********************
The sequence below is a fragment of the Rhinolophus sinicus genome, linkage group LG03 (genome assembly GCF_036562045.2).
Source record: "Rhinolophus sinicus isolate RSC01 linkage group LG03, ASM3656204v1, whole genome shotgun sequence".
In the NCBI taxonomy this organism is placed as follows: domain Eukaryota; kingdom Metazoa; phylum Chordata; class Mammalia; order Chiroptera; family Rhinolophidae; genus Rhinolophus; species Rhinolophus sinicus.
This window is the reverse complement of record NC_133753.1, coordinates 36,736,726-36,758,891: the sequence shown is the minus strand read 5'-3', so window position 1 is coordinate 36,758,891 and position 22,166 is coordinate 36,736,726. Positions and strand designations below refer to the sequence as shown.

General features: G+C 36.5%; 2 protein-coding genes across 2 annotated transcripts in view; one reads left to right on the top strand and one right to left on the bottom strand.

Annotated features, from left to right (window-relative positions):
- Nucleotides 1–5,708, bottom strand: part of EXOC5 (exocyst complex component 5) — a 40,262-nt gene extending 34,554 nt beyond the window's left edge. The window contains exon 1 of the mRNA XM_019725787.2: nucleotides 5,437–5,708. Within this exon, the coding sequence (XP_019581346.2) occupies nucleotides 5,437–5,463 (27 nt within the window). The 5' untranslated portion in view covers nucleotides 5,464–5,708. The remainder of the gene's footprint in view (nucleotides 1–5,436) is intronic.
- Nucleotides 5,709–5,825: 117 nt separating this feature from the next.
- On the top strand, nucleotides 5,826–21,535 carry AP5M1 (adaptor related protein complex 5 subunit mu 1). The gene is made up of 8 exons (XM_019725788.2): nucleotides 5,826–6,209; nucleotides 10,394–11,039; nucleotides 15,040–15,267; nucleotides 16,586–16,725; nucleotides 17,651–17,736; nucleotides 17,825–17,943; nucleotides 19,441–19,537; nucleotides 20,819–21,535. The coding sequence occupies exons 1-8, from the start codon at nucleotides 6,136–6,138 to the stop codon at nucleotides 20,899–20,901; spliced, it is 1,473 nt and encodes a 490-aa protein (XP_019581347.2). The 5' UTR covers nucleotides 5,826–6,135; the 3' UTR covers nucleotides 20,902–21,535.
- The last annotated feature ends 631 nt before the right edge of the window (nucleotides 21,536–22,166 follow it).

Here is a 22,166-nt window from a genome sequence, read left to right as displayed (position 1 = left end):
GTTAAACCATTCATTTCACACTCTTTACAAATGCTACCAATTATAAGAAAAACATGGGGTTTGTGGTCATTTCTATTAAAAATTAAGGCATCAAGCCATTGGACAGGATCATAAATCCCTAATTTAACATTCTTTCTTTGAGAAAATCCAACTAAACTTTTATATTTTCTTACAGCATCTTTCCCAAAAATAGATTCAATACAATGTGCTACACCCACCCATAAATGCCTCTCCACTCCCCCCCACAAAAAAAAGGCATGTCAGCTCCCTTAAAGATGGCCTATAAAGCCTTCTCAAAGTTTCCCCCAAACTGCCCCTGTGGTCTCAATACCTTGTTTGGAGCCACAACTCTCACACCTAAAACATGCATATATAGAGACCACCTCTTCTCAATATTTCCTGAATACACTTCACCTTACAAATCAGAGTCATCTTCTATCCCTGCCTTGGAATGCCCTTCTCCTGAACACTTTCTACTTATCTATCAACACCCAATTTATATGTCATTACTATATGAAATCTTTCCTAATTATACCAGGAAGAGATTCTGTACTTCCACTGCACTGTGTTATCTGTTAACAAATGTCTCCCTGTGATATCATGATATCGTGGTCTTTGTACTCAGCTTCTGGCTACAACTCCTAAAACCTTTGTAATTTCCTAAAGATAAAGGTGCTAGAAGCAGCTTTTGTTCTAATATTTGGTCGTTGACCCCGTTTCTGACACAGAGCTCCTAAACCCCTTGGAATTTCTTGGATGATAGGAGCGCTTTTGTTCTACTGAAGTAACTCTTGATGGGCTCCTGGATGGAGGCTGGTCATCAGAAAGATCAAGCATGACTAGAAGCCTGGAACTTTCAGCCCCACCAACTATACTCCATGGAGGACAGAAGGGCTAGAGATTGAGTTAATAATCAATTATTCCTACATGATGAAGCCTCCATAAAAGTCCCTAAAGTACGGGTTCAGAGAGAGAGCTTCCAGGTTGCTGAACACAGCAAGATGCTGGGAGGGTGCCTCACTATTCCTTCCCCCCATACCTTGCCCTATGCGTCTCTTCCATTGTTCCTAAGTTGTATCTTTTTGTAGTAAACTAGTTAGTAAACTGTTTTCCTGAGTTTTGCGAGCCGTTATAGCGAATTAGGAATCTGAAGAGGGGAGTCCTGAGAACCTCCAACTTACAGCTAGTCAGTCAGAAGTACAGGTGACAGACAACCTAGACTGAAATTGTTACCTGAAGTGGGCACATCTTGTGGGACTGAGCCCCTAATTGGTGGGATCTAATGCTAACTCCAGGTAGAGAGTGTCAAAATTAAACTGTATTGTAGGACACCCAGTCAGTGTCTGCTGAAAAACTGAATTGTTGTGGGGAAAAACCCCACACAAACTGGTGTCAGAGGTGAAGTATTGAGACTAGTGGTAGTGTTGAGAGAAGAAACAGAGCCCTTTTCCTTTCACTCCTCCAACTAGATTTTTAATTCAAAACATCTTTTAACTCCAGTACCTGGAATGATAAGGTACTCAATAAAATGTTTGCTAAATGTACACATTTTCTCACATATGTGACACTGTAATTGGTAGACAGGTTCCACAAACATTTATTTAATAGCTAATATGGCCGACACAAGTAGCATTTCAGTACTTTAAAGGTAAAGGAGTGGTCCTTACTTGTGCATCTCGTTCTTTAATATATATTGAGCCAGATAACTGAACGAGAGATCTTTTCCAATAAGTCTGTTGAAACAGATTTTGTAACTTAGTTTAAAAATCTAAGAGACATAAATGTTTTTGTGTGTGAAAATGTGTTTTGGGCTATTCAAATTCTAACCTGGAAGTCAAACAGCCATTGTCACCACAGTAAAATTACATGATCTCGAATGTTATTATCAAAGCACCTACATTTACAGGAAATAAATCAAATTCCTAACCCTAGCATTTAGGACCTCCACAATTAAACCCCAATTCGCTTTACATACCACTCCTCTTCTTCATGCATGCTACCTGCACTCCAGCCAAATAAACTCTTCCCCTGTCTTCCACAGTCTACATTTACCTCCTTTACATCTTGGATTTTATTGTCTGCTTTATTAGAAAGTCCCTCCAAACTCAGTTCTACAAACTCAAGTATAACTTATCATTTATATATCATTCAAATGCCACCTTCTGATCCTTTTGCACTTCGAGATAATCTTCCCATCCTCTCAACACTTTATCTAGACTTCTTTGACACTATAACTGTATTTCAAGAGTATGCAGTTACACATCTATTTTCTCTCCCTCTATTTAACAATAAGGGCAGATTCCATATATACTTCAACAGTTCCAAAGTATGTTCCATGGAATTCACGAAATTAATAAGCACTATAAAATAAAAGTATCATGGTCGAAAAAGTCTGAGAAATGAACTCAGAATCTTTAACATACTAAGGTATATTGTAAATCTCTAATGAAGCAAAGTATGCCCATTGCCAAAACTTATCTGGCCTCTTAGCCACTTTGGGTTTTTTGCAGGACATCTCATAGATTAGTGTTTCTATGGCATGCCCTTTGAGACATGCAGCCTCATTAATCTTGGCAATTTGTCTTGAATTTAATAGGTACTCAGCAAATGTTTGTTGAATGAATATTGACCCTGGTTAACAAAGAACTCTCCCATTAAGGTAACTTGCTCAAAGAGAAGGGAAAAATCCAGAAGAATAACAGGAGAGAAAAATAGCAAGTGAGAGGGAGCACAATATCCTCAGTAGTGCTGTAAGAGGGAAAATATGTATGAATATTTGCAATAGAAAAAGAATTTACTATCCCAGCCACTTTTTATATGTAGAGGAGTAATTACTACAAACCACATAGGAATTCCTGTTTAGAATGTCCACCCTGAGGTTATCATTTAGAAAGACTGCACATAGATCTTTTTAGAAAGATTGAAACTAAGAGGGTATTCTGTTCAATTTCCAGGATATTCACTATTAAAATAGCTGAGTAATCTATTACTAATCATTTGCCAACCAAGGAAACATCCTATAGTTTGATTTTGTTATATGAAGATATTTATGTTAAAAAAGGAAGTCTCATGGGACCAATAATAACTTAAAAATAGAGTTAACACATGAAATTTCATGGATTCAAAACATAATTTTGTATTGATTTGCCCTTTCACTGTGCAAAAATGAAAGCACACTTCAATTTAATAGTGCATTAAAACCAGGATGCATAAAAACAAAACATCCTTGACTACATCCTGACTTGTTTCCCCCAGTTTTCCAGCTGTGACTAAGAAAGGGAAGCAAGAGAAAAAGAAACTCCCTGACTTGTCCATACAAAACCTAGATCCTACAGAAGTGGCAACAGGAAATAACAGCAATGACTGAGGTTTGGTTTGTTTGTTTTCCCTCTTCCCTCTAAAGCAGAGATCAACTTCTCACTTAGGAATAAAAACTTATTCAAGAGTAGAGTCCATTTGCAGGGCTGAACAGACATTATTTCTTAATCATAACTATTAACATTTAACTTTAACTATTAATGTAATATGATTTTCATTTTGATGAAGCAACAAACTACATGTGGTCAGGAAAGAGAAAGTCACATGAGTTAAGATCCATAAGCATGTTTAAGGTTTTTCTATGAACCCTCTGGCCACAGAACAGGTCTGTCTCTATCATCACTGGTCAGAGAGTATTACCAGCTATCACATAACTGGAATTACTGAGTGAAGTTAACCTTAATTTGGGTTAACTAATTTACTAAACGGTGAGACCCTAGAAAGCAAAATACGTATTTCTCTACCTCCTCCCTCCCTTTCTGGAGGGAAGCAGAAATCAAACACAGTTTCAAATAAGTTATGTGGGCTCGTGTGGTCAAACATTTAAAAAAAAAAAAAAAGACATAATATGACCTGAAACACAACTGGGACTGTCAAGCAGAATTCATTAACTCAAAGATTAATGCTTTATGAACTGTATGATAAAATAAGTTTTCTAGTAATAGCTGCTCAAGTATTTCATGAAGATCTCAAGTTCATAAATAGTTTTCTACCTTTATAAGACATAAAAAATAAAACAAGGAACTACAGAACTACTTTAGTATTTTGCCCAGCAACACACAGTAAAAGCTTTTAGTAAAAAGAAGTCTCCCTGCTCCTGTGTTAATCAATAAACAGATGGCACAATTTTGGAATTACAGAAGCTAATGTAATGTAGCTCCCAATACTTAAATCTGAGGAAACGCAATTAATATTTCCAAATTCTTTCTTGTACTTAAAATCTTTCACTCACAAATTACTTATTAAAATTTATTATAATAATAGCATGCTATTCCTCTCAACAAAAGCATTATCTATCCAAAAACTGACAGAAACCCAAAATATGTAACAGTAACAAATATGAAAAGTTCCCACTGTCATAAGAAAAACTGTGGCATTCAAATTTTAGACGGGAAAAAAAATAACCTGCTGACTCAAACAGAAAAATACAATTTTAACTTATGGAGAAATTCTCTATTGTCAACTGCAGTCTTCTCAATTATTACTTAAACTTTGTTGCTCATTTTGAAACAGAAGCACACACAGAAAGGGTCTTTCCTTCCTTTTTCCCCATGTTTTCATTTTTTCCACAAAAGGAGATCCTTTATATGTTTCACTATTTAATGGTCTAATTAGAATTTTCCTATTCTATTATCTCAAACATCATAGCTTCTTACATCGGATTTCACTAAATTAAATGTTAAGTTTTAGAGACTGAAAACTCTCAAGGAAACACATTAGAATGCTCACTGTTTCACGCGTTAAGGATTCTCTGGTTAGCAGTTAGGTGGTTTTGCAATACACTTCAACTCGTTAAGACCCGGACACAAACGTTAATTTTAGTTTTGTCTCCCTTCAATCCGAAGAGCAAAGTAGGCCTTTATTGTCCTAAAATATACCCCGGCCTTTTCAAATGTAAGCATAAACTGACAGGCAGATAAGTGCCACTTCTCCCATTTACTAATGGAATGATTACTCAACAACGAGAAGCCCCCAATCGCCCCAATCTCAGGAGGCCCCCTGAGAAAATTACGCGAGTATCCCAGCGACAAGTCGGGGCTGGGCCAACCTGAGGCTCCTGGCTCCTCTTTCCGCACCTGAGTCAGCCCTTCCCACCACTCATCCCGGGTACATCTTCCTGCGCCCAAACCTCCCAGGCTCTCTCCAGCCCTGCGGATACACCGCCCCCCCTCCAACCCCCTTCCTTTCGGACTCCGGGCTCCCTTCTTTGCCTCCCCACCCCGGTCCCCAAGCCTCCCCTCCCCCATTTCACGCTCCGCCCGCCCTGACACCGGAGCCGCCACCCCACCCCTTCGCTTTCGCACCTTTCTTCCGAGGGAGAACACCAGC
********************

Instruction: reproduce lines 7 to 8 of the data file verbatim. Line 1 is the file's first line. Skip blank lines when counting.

- Nucleotides 1–5,708, bottom strand: part of EXOC5 (exocyst complex component 5) — a 40,262-nt gene extending 34,554 nt beyond the window's left edge. The window contains exon 1 of the mRNA XM_019725787.2: nucleotides 5,437–5,708. Within this exon, the coding sequence (XP_019581346.2) occupies nucleotides 5,437–5,463 (27 nt within the window). The 5' untranslated portion in view covers nucleotides 5,464–5,708. The remainder of the gene's footprint in view (nucleotides 1–5,436) is intronic.
- Nucleotides 5,709–5,825: 117 nt separating this feature from the next.